Many customers ask what the hardware requirements are in an ERP implementation project, SAP Business One in our case. Looking at the necessary IT infrastructure, the requirements differ considerably depending on the complexity of the project, the number of users, integrations with other solutions, locations, etc. Since the IT infrastructure represents a significant cost in an ERP implementation project, we recommend that this information be synthesized as early and accurately as possible in order to know exactly what the options and the financial effort are. Finally, what matters is to ensure an optimal level of performance of the implemented ERP system, which is a basic condition for the ERP system to provide high operating speed and user satisfaction.

There are two major options when implementing an ERP system such as SAP Business One: using an in-house IT infrastructure, owned and operated by the customer (on-premises) or hosting the solution on the infrastructure of an external provider (hosting). Each one of these options offers advantages and disadvantages depending on the specifics of each client and project.

On-premises ERP implementation

On-premises is the traditional approach when implementing an ERP system. ERP licenses are installed on the beneficiary’s IT infrastructure, in a suitable location and space (data room) owned by them. The entire process of managing the equipment (server, storage) and associated software (operating systems, virtualization platform) is the responsibility of the customer. The ERP system provider will provide the beneficiary with all the technical information necessary to purchase new equipment (servers, storage) or upgrade existing ones, if necessary. The client is also responsible for ensuring the supply systems (preferably redundant) for the equipment, their cooling (professional servers need dedicated cooling). Also, running the backup operations and securing the entire infrastructure are the responsibility of the beneficiary. The company that provides the implementation services will only cover the installation of licenses, customization of the solution, and its maintenance. That is what is strictly related to the ERP system and not to the IT infrastructure on which it runs.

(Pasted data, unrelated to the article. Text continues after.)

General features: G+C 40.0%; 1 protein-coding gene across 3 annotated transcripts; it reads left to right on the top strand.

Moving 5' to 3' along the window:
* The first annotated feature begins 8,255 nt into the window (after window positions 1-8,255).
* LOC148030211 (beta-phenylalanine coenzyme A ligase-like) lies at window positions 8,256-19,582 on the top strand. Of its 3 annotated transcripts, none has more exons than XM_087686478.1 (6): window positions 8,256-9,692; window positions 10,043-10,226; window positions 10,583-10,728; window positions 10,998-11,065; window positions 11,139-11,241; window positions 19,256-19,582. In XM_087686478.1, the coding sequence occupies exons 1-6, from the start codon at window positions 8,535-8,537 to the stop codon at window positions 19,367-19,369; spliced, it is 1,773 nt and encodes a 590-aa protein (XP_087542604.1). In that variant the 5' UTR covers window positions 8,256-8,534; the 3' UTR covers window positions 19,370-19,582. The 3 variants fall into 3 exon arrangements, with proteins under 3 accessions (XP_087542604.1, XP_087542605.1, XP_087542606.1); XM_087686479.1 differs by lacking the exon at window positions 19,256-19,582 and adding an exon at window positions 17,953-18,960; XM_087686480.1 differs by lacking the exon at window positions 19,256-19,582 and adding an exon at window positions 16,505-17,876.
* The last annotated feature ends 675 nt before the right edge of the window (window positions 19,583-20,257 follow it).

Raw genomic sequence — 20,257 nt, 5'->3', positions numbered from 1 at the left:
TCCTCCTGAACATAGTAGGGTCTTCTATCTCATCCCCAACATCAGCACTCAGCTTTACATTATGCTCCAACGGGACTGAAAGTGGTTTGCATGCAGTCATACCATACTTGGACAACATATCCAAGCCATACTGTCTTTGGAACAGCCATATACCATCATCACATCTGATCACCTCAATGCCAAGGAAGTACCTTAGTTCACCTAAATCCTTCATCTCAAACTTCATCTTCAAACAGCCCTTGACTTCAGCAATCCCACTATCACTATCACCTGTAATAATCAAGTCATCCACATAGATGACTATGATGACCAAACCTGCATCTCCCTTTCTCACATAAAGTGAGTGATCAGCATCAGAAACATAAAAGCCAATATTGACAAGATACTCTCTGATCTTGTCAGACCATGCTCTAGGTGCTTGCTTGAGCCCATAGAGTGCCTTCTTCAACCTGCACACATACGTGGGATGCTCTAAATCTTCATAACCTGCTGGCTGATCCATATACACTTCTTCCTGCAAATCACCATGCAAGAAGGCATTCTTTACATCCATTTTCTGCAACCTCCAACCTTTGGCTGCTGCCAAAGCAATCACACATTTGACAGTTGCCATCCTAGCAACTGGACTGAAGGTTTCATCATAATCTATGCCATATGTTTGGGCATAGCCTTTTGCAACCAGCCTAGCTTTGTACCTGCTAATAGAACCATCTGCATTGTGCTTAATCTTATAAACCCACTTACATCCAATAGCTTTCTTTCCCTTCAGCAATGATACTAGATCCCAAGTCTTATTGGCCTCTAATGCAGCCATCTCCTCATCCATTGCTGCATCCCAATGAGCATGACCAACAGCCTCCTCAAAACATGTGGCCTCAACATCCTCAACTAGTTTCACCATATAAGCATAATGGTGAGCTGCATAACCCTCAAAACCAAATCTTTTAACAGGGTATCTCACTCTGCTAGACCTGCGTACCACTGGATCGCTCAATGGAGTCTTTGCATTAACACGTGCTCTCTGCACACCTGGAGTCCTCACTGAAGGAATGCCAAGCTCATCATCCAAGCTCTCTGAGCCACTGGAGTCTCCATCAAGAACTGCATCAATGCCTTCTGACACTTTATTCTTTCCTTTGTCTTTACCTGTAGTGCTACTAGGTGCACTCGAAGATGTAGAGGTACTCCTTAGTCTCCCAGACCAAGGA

This scenario is recommended for companies that have an in-house IT team, a dedicated server installation space, and the skills needed to manage this hardware infrastructure. It is a simple process to manage but it requires qualified human resources. It offers a maximum degree of control as well as a high level of performance of the ERP system in response time, thanks to the reduced latency obtained by placing the servers close to the users. If the beneficiary has several operating offices and accesses the ERP system installed at the headquarters from different geographical locations, the latency must be reduced by specific technological solutions, for example, VPN with guaranteed bandwidth.

The on-premise scenario involves some relatively high investments and responsibility for the proper maintenance of the IT infrastructure in order to avoid unplanned interruptions (downtime). Professional back-up is also an important component, especially for companies where real-time access to ERP functionalities is critical. Ensuring the backup does not fall on the ERP system provider.

You can read more on the necessity of a backup solution in this article: Can an ERP system be affected by ransomware? How can you protect yourself?  (

Hosting scenario